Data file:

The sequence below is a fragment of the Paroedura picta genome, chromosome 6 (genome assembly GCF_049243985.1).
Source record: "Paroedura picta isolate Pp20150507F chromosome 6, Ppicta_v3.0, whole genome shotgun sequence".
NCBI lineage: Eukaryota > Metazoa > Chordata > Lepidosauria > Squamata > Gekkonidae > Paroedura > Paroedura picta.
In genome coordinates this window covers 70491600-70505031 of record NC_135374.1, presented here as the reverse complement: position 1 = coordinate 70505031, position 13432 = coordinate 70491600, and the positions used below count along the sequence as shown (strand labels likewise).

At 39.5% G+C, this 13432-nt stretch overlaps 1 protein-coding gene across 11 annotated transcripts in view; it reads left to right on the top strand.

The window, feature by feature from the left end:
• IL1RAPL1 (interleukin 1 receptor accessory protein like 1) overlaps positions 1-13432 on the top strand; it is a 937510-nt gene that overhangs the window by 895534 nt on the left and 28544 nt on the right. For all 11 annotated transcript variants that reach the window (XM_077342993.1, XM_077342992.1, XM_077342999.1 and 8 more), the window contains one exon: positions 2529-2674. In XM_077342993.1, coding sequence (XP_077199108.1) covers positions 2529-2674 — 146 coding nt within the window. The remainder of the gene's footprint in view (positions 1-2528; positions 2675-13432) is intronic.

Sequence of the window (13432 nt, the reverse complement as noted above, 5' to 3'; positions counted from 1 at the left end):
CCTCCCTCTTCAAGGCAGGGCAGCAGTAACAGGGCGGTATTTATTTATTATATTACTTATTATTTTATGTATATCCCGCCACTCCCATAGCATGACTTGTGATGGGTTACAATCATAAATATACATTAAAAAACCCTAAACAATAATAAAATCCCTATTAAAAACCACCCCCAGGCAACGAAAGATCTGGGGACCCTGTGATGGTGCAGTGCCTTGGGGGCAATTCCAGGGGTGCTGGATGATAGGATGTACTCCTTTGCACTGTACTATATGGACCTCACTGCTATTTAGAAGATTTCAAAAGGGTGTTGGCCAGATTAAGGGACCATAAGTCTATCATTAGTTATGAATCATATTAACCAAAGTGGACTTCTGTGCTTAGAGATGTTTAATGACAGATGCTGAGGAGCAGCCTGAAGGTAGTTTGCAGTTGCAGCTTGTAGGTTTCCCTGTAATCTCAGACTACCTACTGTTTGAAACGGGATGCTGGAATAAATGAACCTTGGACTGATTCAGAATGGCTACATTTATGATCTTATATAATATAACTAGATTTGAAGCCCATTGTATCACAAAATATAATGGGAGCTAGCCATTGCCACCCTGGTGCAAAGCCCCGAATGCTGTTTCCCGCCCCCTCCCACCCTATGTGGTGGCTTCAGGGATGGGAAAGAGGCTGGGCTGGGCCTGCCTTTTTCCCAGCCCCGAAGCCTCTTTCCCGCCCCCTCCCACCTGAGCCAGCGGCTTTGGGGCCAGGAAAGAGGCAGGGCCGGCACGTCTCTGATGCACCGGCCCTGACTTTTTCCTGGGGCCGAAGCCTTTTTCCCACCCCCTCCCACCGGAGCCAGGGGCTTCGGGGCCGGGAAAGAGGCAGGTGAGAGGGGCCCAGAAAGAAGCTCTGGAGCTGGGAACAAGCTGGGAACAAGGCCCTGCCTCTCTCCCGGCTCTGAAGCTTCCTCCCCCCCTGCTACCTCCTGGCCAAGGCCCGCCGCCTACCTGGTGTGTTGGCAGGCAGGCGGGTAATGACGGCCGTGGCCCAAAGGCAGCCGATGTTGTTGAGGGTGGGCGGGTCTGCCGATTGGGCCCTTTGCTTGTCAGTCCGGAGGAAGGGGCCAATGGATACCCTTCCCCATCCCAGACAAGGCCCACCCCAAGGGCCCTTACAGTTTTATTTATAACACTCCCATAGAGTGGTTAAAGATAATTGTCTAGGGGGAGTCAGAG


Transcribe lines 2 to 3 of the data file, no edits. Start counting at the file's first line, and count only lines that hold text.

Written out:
Source record: "Paroedura picta isolate Pp20150507F chromosome 6, Ppicta_v3.0, whole genome shotgun sequence".
NCBI lineage: Eukaryota > Metazoa > Chordata > Lepidosauria > Squamata > Gekkonidae > Paroedura > Paroedura picta.